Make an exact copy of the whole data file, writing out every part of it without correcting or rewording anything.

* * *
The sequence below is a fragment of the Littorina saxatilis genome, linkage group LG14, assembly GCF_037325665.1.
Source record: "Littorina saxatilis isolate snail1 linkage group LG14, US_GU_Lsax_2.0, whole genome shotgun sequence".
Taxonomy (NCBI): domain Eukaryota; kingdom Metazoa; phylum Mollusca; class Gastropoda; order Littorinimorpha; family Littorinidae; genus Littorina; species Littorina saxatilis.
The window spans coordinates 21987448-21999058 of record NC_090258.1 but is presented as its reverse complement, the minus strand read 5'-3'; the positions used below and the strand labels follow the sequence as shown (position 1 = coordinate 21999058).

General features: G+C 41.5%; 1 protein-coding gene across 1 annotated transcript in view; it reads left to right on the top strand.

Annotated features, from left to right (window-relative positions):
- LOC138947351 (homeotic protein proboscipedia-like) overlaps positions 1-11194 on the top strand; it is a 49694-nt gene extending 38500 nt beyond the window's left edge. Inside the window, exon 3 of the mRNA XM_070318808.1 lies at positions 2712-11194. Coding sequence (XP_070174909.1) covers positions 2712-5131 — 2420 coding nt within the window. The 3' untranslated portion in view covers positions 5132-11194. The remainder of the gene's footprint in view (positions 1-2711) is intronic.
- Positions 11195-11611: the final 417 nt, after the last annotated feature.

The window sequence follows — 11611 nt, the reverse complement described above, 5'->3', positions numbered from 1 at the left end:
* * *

The sequence below is a fragment of the Littorina saxatilis genome, linkage group LG14, assembly GCF_037325665.1.
Source record: "Littorina saxatilis isolate snail1 linkage group LG14, US_GU_Lsax_2.0, whole genome shotgun sequence".
Taxonomy (NCBI): domain Eukaryota; kingdom Metazoa; phylum Mollusca; class Gastropoda; order Littorinimorpha; family Littorinidae; genus Littorina; species Littorina saxatilis.
The window spans coordinates 21987448-21999058 of record NC_090258.1 but is presented as its reverse complement, the minus strand read 5'-3'; the positions used below and the strand labels follow the sequence as shown (position 1 = coordinate 21999058).

General features: G+C 41.5%; 1 protein-coding gene across 1 annotated transcript in view; it reads left to right on the top strand.

Annotated features, from left to right (window-relative positions):
- LOC138947351 (homeotic protein proboscipedia-like) overlaps positions 1-11194 on the top strand; it is a 49694-nt gene extending 38500 nt beyond the window's left edge. Inside the window, exon 3 of the mRNA XM_070318808.1 lies at positions 2712-11194. Coding sequence (XP_070174909.1) covers positions 2712-5131 — 2420 coding nt within the window. The 3' untranslated portion in view covers positions 5132-11194. The remainder of the gene's footprint in view (positions 1-2711) is intronic.
- Positions 11195-11611: the final 417 nt, after the last annotated feature.

The window sequence follows — 11611 nt, the reverse complement described above, 5'->3', positions numbered from 1 at the left end: